Fresh Complaint, Jeffrey Eugenides’s first short-fiction collection, reads like a career retrospective. Comprised of stories that ran in The New Yorker and elsewhere over the last 29 years (only two stories appear to have been written for the collection), the book showcases the obsessions and hallmarks that have come to define Eugenides as a writer. We follow odd-ducks, middle-aged failures, and bourgeois literary types as they trek off to India, quest for a sense of fulfillment, sacrifice their ambition, and generally struggle to be happy.
Chance the Rapper debuted a new track on The Late Show that he wrote a few days prior, and I loved it. I love the leap he took to perform something with all the raw edges still on it. I find that art when it’s new, before all the edits and revisions, is sometimes the most powerful, and certainly the most risky.
Also, I’m pretty sure the light set they used was also pretty new, because they made Stephen Colbert wear shoe protectors when he walked out at the end… :)
Her Body and Other Parties by Carmen Maria Machado: “Blithely demolishes the arbitrary borders between psychological realism and science fiction, comedy and horror, fantasy and fabulism. In this electric and provocative debut, Machado bends genre to shape startling narratives that map the realities of women’s lives and the violence visited upon their bodies.”
A Field Guide to the North American Family by Garth Risk Hallberg: “For years, the Hungates and the Harrisons have coexisted peacefully in the same Long Island neighborhood, enjoying the pleasures and weathering the pitfalls of their suburban habitat. But when the patriarch of one family dies unexpectedly, the survivors face a stark imperative: adapt or face extinction.”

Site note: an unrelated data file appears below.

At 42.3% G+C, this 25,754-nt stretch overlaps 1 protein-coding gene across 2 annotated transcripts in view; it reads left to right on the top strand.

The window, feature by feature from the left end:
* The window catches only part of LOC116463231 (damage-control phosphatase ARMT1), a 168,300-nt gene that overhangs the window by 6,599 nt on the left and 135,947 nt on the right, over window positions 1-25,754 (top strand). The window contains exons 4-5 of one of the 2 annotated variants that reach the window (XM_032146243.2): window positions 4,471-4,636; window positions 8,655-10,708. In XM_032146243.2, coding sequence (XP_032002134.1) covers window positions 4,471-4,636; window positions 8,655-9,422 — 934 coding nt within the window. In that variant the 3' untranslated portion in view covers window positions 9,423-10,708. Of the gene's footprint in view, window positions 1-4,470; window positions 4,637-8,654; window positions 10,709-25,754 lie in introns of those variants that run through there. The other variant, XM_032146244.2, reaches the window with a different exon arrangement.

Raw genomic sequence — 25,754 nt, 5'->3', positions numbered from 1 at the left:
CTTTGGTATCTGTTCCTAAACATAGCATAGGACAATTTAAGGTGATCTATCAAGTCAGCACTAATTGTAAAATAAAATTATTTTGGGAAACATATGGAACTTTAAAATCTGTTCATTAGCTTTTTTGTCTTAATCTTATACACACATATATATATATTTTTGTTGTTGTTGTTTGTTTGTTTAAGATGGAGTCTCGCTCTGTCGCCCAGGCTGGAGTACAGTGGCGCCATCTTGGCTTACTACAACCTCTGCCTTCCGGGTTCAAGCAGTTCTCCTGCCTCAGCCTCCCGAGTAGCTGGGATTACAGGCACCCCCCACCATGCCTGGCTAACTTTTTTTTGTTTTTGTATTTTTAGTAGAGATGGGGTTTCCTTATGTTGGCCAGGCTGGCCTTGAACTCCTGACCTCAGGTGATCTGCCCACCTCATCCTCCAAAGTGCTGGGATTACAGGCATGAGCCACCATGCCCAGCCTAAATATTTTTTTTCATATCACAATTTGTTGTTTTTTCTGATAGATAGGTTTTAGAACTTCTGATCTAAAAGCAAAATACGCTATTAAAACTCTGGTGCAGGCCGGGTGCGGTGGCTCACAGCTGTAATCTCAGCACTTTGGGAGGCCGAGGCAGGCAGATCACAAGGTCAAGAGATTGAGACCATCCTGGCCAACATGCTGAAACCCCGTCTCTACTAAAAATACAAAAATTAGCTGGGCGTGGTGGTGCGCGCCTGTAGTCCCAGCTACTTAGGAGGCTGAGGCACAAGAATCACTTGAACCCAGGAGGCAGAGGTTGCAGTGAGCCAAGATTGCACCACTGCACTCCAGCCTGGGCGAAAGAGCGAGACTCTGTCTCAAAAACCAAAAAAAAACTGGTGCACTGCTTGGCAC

The Future Is History by Masha Gessen: “Putin’s bestselling biographer reveals how, in the space of a generation, Russia surrendered to a more virulent and invincible new strain of autocracy.”
Also this month: We’ll review new books from Jeffrey Eugenides and Lindsay Hunter, publish Rick Moody’s foreword to Charlatan by Cris Mazza, and get nerdy about disaster movies with Ashley Wells.
Like a Dog by Tara Jepsen comes out today! It’s the story of a skateboarder, in her early thirties, struggling to have a relationship with her brother, who has an opiate addiction. It’s a grim, funny, raw, spectacular debut novel. We asked the author how she’s celebrating.
On the official day of Like a Dog’s publication I will rise at a generous 7:45, then immediately take my 75 mg of Venlafaxine. Will that guarantee a good mood? Probably not! I am still a person! I shall then feed my three cats, start a kettle for coffee, and look around for piles of cat barf. I will clean them up. I will not even be grossed out because I’ll be so glad that they are not dead rodents with their faces chewed off.
In writing #gods, probably my most important research material (loosely defined), given that most of the book is set in Harlem and Washington Heights (in upper Manhattan), was the neighborhood where I’ve lived for the past twenty years. I specifically live east of Broadway in the lower 160s, just north and west of an area traditionally known as Sugar Hill, which is famous for its role in the Harlem Renaissance in the 1920s as the home of African-American artists and writers including Paul Robeson, Langston Hughes, Duke Ellington, and many others. Today, the neighborhood remains (demographically speaking) nonwhite, which I mention because, as a white person, I think it’s important to have an understanding of what it means (to some small extent) to be a minority in our country, and living in a nonwhite neighborhood, along with being gay, has I hope given me some perspective—or at least sensitivity—that I tried to incorporate into the book.
I don’t always love Van Morrison, but when his stuff works, it REALLY works well. You always get a clear sense that he cares deeply about his art, and I will listen to “Into the Mystic” or “Moondance” any day of the week. This track off a live album is a great performance by the whole band, faithfully lurching their way through the blues. I also happened upon an alternate version that Mr. Morrison did with Tom Jones and Jeff Beck. It’s pretty killer.